Catalans divided as Spain hails EU lifting of MEPs' immunity

Barcelona (AFP) –


Spain's foreign minister on Tuesday hailed the European Parliament's decision to lift the immunity of three wanted Catalan MEPs, although reactions were divided on the streets of Catalonia.

The decision relates to former regional president Carles Puigdemont and two others who are wanted by Madrid over their role in the failed Catalan independence bid of 2017, which triggered Spain's worst political crisis in decades.

Puigdemont blasted the decision, calling it "a sad day for the European Parliament" and saying he and the other two MEPs were victims of "political persecution".

But for the Spanish government, it was welcome news after several years of seeking their extradition, with Foreign Minister Arancha Gonzalez Laya saying the decision sent "a very clear signal that the problems of Catalonia will not be solved in Europe or by Europe".

"They have to be solved in Spain but (by) bringing all Catalan forces around the table," she said.

Puigdemont fled Spain for Belgium in late 2017 to escape prosecution following the failed bid for an independent state in the wealthy northeastern Spanish region.

The other two are the former Catalan health and education ministers, Clara Ponsati and Toni Comin.

All three are wanted on sedition charges over the organisation of a banned referendum on independence, while Puigdemont and Comin are also facing accusations of misuse of public funds.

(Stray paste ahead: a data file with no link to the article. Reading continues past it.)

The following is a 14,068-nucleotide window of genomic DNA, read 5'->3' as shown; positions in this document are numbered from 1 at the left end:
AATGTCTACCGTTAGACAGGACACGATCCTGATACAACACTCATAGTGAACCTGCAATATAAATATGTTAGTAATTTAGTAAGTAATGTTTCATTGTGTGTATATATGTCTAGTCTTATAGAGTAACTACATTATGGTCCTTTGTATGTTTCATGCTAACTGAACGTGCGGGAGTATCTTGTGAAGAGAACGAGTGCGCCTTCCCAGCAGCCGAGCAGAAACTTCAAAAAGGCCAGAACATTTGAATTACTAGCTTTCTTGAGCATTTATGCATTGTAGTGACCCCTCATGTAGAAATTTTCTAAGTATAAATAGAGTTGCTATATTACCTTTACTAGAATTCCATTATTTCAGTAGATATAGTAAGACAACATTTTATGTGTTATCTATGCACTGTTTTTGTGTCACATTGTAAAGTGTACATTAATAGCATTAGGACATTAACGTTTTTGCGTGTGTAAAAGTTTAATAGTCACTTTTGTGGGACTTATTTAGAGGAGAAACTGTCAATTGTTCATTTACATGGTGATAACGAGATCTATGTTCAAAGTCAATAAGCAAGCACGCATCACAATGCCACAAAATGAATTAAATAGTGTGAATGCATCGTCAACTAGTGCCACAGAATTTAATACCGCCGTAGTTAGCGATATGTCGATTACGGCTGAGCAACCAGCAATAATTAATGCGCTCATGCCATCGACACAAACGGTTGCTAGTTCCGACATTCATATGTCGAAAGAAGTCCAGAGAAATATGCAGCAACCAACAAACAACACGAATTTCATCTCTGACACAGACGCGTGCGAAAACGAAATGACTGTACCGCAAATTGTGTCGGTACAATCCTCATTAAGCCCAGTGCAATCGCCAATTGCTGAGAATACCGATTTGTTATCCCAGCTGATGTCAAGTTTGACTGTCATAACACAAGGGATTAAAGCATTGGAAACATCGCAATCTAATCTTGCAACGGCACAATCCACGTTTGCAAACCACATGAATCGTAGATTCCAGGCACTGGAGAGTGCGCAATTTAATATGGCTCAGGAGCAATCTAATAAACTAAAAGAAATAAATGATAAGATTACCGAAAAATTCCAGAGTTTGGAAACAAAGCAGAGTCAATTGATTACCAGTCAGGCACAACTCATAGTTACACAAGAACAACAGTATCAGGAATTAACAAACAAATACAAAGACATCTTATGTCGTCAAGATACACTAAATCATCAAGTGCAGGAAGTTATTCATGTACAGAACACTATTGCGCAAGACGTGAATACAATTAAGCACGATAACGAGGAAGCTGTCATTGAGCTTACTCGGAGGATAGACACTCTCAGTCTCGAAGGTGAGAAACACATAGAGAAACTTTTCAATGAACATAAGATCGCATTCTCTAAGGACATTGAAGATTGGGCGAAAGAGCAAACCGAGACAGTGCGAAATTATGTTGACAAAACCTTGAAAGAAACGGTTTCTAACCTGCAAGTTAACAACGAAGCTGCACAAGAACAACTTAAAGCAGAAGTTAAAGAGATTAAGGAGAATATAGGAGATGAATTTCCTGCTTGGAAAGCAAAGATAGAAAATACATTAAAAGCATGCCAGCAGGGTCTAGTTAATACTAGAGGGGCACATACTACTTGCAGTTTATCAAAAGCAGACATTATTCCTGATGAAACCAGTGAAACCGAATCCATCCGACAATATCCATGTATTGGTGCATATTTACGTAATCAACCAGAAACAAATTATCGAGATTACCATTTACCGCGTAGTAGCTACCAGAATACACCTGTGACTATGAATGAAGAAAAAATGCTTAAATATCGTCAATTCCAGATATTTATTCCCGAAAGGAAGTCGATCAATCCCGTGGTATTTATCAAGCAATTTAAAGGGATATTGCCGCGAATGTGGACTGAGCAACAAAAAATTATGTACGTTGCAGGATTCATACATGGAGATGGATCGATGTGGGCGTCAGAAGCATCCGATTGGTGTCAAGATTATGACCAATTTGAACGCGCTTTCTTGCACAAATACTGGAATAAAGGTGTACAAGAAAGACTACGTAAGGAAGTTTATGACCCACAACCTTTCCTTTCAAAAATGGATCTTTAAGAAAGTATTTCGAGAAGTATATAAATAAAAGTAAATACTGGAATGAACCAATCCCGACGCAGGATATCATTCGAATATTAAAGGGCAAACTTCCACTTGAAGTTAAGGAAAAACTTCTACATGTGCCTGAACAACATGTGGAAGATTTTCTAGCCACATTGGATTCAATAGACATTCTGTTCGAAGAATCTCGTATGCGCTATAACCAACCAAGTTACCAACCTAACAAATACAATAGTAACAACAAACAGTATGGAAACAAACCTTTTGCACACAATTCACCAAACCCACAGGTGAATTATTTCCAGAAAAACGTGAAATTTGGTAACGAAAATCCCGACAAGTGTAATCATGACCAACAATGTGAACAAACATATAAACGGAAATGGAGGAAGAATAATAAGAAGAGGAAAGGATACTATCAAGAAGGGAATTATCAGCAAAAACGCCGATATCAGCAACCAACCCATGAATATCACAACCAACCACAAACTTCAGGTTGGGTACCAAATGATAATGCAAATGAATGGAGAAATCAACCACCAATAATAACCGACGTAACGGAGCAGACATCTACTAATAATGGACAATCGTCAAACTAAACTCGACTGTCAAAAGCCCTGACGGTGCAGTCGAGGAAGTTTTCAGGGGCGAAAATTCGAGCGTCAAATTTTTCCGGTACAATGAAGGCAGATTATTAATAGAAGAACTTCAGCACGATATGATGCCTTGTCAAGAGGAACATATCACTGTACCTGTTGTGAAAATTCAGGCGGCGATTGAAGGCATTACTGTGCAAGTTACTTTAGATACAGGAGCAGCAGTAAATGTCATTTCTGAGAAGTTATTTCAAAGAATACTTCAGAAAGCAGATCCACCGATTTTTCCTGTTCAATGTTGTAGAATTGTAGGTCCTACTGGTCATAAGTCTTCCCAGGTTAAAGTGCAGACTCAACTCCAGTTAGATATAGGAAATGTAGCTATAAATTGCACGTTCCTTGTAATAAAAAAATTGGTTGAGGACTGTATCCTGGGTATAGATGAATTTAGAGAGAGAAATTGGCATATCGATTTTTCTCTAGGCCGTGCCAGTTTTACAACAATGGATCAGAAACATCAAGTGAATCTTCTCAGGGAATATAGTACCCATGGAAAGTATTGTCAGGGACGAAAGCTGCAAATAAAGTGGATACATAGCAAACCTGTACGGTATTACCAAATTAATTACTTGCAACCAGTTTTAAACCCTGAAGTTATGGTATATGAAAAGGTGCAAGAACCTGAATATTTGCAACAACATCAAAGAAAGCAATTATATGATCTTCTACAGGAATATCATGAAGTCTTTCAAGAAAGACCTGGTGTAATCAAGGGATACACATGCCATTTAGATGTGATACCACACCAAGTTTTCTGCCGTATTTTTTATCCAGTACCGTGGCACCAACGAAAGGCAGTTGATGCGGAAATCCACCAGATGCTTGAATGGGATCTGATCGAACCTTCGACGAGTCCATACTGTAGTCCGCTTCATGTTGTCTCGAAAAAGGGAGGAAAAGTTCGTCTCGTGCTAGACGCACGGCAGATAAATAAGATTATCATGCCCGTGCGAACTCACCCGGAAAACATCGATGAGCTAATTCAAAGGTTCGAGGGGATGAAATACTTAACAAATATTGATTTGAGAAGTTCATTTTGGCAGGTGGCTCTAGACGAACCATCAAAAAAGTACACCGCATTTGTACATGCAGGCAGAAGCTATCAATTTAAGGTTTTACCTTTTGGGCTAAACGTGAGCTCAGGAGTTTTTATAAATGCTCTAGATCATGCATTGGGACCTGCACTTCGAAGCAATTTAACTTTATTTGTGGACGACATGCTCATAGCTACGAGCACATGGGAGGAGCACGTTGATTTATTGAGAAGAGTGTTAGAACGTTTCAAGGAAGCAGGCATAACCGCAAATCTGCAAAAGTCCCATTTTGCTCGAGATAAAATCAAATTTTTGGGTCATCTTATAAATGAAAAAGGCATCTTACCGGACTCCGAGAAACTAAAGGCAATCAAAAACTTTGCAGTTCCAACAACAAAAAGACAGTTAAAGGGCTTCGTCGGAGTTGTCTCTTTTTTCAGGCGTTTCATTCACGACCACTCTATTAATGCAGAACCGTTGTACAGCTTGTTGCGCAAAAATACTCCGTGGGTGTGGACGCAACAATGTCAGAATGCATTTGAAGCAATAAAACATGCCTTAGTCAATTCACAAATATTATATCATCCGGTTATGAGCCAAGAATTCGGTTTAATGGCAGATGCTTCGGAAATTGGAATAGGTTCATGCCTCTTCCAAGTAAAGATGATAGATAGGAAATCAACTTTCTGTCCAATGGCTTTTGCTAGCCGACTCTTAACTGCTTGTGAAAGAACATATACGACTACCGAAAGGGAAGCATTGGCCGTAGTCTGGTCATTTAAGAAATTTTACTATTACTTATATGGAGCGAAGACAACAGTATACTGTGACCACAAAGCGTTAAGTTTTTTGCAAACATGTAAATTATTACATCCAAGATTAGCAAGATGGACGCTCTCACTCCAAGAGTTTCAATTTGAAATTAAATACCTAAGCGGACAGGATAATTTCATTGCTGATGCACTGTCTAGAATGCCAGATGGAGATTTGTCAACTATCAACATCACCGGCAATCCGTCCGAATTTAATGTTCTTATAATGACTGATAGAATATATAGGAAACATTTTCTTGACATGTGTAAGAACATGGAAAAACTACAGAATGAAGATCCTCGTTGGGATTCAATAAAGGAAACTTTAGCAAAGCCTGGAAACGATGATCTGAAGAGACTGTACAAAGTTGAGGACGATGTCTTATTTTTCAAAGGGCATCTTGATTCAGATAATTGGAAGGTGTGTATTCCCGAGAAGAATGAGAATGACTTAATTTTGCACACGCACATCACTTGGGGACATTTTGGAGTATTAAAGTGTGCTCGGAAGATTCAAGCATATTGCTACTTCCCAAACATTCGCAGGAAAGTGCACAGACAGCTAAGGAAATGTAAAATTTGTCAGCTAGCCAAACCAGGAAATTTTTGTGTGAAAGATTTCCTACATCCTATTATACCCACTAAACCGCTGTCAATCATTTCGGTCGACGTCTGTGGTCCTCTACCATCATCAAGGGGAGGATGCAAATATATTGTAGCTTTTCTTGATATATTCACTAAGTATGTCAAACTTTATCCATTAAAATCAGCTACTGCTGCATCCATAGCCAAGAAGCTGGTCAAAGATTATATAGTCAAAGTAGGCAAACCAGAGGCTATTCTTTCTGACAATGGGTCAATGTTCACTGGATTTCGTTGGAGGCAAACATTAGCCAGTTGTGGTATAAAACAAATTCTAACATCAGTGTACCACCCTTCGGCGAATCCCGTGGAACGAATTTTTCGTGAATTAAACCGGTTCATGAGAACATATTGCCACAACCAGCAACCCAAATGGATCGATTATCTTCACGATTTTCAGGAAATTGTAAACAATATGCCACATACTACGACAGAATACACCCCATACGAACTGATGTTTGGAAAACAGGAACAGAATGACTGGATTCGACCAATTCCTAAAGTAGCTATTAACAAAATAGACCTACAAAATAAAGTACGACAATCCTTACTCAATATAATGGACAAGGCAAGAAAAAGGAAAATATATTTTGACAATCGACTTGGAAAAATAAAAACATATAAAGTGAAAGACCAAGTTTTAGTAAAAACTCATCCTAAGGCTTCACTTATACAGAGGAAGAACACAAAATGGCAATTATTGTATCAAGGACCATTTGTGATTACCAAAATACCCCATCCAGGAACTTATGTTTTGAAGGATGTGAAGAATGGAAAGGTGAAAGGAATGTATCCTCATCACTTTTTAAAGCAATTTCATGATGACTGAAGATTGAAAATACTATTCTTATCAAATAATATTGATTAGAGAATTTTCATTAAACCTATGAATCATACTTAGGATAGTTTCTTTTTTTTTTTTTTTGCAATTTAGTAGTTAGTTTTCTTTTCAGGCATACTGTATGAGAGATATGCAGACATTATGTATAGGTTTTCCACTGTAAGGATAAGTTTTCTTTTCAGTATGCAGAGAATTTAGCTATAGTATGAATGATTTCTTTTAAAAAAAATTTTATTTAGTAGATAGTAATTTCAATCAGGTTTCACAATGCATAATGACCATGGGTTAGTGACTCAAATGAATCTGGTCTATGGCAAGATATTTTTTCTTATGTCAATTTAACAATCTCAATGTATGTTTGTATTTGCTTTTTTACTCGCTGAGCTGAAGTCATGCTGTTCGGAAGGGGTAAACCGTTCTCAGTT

Comin, like Puigdemont, has been living in Belgium while Ponsati is based in Scotland, where authorities had put her extradition on hold while awaiting the EU decision.

As MEPs since 2019, all three had benefited from immunity from prosecution -- but they now risk being sent back to Spain to face trial and potential prison.

Their lives could be about to become "complicated", a European Parliament official told AFP.

However, Puigdemont has announced he intends to appeal the decision.

And in January, a Belgian court refused to execute a European arrest warrant targeting another former Catalan regional minister, Lluis Puig, saying there was a risk that he would not receive a fair trial.

- Split opinions -

Around a hundred people took to the streets of Barcelona on Tuesday night to protest against the EU decision, holding placards calling for an amnesty for the trio.

"It's very sad and this will have very serious consequences," 63-year-old protester Rosa Ferrer said.

But opinions were mixed on the streets of Catalonia, which has long been split over the thorny question of whether or not ithe region should separate from Spain.

Blai Hereida, an 18-year-old student, thinks Puigdemont should be extradited.

"If someone is a fugitive from justice, we have to show Spain has effective laws that must be respected," Hereida said.

"As a Catalan citizen, I think Puigdemont should be put in prison for the crimes he's committed."

Although Puigdemont and several others fled abroad to escape justice, Spain prosecuted nine other separatist leaders who in 2019 were handed heavy jail terms of up to 13 years.

In another legal blow for the separatists on Tuesday, a Spanish court revoked the low-risk status granted to seven of those prisoners.

Since January, all nine had benefited from a semi-open regime allowing them to work on weekdays and spend weekends at home.

For now, the courts have yet to rule on whether the same ruling will apply to the other two prisoners, both women.

Since taking office in 2018, Spain's Socialist Prime Minister Pedro Sanchez has called for a cooling of tensions over Catalonia.

He has proposed negotiations with the regional authorities, but the talks have yet to begin due to the pandemic.